693,563 research outputs found

    Adatom diffusion in high electric fields

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    Strong electric fields are known to create biased adatom migration on metallic surfaces. We present a Kinetic Monte Carlo model that can simulate adatom migration on a tungsten (W) surface in electric fields. We validate our model by using it to calculate the drift velocity of the adatom at different fields and temperature and comparing the results with experimental data from the literature. We obtain excellent agreement

    Concerning Spin as Mind-pixel: How Mind Interacts with the Brain through Electric Spin Effects

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    Electric spin effects are effects of electric fields on the dynamics/motions of nuclear/electron spins and related phenomena. Since classical brain activities are largely electric, we explore here a model of mind-brain interaction within the framework of spin-mediated consciousness theory in which these effects in the varying high-voltage electric fields inside neural membranes and proteins mediate mind-brain input and output processes. In particulars, we suggest that the input processes in said electric fields are possibly mediated by spin transverse forces and/or Dirac-Hestenes electric dipoles both of which are associated with the nuclear/electronic spin processes. We then suggest that the output processes (proactive spin processes) in said electric fields possibly involve Dirac negative energy extraction processes, shown by Solomon, and also Dirac-Hestenes electric dipole interactions of nuclei/electrons besides non-local processes driven by quantum information. We propose that these output processes modulate the action potentials, thus influencing the brain, by affecting the cross-membrane electric voltages and currents directly and/or indirectly through changing the capacitance, conductance and/or battery in the Hudgkin-Huxley model. These propositions are based on our own experimental findings, further theoretical considerations, and studies reported by others in the fields of spintronics, high-energy physics and alternative energy research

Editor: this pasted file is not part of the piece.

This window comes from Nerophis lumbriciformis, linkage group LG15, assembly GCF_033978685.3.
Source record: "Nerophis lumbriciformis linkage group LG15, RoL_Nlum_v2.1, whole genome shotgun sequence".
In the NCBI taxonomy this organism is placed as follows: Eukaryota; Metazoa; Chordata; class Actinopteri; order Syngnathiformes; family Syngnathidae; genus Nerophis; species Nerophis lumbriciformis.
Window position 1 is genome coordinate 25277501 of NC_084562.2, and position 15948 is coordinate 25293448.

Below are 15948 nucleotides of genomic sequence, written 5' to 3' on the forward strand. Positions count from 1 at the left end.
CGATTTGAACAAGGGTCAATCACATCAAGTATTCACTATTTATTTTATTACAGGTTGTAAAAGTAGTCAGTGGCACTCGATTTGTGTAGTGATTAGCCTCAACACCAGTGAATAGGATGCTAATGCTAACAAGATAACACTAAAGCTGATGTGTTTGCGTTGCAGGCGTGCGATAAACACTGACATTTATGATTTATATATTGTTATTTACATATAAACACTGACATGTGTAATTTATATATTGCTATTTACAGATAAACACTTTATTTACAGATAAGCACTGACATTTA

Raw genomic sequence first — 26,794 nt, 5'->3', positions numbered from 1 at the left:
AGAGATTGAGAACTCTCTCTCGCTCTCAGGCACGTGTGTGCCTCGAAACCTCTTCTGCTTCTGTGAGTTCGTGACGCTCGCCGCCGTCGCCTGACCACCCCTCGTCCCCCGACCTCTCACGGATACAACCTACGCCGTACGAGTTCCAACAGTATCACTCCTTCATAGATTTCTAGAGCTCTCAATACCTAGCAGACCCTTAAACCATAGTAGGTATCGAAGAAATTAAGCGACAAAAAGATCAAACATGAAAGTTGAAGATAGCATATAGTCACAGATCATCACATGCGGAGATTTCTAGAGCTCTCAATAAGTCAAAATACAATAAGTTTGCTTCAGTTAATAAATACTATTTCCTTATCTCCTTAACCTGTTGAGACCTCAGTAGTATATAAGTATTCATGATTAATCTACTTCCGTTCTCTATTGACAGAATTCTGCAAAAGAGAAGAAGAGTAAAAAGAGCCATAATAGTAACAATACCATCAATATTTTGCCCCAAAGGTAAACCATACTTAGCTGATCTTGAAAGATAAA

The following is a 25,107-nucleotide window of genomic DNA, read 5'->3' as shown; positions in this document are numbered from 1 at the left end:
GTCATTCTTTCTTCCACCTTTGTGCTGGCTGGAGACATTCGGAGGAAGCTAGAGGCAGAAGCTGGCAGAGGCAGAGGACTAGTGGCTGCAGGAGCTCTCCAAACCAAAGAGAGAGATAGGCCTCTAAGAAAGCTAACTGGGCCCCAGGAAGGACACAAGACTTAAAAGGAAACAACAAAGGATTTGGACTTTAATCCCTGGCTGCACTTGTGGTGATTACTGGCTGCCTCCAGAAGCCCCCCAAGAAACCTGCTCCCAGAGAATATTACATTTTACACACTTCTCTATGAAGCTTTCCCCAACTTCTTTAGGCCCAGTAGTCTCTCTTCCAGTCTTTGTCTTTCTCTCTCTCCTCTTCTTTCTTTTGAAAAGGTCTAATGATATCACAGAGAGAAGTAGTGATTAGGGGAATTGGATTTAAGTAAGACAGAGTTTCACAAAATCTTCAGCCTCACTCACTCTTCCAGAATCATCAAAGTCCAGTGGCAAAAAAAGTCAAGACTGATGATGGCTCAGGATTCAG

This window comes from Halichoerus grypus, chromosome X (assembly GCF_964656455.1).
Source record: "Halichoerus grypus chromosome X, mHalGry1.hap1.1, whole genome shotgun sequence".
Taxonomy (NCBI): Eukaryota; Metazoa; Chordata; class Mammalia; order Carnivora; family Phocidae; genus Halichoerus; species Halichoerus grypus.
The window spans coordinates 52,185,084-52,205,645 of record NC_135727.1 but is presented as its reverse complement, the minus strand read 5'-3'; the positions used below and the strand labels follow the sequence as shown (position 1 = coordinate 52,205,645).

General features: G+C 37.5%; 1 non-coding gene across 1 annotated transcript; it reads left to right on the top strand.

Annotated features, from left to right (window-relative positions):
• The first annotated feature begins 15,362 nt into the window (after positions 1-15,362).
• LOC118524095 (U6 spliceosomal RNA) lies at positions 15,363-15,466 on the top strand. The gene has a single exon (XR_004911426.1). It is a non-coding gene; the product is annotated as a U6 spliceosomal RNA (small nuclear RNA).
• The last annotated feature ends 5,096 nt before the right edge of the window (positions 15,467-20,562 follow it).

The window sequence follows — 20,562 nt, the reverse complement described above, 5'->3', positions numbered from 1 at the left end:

Gel Electrophoresis of DNA Knots in Weak and Strong Electric Fields